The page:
Broad Front (Uruguay)

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Broad Front
Frente Amplio
President Mónica Xavier
Founded February 5, 1971
Headquarters Colonia 1367, Montevideo, Uruguay
Newspaper Voces del Frente
Ideology Social democracy,[1]
Progressivism[citation needed]
Political position Centre-left[2][3] to Left-wing[4][5]
International affiliation Socialist International
Alliance of Democrats
Foro de São Paulo
Chamber of Deputies
50 / 99
Chamber of Senators
16 / 30
Party flag
Bandera del Frente Amplio.svg

The Broad Front (Spanish Wp→: Frente Amplio, FA) is a Uruguayan left-wing coalition of political parties. It is led by Jorge Brovetto. Frente Amplio has close ties with PIT-CNT trade union and the cooperative housing movement.


Frente Amplio was founded as a coalition of more than a dozen fractured leftist parties and movements in 1971. The first president of the front and its first candidate for the presidency of the country was General Liber Seregni. The front was declared illegal during 1973 military coup d'état of and emerged again in 1984 when democracy was restored in Uruguay.

In 1994 Progressive Encounter (Encuentro Progresista) was formed by several minor independent factions and the Frente Amplio. EP and FA started contesting elections jointly under the name Encuentro Progresista - Frente Amplio. Later another force, Nuevo Espacio, became linked to the front. Thus it started contesting elections as Encuentro Progresista - Frente Amplio - Nueva Mayoria.

In 2005 member organizations of Progressive Encounter and New Majority (essentially Nuevo Espacio) merged into the front, and the coalition took the name of the larger force, Frente Amplio. Previously, EP and later NM had been allied with FA but organizationally separate structures.

At the 2004 general election, the party won 51.7% of the popular vote and 52 out of 99 seats in the Chamber of Deputies and 17 out of 31 in the Senate, while its presidential candidate, Tabaré Vázquez, won the presidential election. The Front retained its majority and the presidency in the 2009 election with José Mujica elected as president.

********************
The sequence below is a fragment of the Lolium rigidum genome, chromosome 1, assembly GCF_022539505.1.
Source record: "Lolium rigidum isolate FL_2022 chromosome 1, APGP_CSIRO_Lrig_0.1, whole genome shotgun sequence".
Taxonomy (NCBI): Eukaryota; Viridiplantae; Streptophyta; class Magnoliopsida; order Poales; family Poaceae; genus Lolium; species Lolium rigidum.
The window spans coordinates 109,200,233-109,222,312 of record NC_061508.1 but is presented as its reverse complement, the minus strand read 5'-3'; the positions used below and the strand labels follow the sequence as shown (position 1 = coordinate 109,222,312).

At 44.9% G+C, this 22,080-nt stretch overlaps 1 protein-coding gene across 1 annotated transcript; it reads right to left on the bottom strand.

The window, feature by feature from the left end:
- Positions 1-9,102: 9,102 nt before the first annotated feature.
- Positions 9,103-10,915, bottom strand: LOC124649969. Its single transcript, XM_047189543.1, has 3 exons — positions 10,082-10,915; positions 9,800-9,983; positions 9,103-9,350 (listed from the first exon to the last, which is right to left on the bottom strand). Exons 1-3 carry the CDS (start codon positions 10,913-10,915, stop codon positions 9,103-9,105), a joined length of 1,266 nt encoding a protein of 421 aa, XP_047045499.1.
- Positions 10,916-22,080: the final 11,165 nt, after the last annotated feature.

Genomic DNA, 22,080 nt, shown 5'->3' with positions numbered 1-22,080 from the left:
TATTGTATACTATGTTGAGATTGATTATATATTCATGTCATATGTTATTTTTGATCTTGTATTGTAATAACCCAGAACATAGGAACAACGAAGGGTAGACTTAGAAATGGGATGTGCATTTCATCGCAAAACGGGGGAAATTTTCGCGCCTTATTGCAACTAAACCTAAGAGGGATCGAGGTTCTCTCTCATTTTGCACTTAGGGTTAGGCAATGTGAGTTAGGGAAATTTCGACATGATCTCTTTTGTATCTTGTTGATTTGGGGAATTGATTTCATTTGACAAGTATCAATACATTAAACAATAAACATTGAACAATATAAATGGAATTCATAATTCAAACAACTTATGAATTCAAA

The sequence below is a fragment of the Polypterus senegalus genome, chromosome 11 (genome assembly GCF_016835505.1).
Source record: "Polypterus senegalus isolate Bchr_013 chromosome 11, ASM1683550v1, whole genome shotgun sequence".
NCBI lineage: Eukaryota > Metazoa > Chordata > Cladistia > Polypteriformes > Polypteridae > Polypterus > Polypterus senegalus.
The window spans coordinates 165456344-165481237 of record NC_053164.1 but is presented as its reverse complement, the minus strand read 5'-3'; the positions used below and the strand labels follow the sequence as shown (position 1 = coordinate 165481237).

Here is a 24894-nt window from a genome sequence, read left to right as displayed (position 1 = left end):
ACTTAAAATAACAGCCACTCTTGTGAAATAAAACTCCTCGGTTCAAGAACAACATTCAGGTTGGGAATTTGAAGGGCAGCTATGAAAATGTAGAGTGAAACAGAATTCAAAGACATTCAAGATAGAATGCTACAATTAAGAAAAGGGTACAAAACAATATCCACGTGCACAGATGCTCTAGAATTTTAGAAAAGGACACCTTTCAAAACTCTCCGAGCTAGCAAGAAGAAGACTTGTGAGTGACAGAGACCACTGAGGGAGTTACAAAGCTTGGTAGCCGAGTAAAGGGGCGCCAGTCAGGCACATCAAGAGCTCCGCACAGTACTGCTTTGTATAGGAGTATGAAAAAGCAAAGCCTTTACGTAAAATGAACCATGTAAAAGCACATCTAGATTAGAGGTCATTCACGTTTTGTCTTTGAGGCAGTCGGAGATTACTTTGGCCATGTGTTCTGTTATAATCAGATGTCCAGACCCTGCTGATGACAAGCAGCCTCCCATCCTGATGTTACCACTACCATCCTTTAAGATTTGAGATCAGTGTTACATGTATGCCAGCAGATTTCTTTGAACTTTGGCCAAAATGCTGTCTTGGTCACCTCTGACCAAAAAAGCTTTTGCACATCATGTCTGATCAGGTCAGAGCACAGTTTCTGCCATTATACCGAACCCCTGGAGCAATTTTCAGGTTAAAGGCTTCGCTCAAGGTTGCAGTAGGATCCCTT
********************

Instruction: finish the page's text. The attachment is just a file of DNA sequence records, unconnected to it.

The alliance is - as far as available - formed by:


Along its history, despite the fact of constantly attracting political factions from other parties, the Broad Front suffered some splits as well:


The Broad Front consists primarily of progressive political parties. However, in government it has tended to follow policies favouring a market economy with expanded social programs. Not all the parties in the Broad Front can be considered left-wing, indeed some lean towards fiscal conservatism or social conservatism. Uruguay Assembly of Danilo Astori can be considered a centrist party and Astori has followed fiscal conservative policies as finance minister, whereas the Christian Democratic Party is vocally opposed to abortion. Tabaré Vázquez during his presidency maintained his pro-life stance, in contrast to the stance of many in his own Socialist Party, leading him to leave his positions in the party [1].

See Wikipedia article for election results.


  1. 1.0 1.1 Gregory, Stephen (2009), Intellectuals and Left Politics in Uruguay, 1958-2006, Sussex Academic Press, p. 129, 
  2. Gregory, Stephen (2009), Intellectuals and Left Politics in Uruguay, 1958-2006, Sussex Academic Press, p. 4, 
  3. Mainwaring, Scott; Scully, Timothy R. (2003), "The Diversity of Christian Democracy in Latin America", Christian Democracy in Latin America (Stanford University Press): p. 49, 
  4. Schooley, Helen (2001), "Uruguay — History", South America, Central America and the Caribbean 2002 (Europa Publications): p. 760, 
  5. Busky, Donald F. (2002), Communism in History and Theory: Asia, Africa, and the Americas, Praeger Publishers, p. 224, ISBN-10: 0275977331 ISBN-13: 978-0275977337

External links

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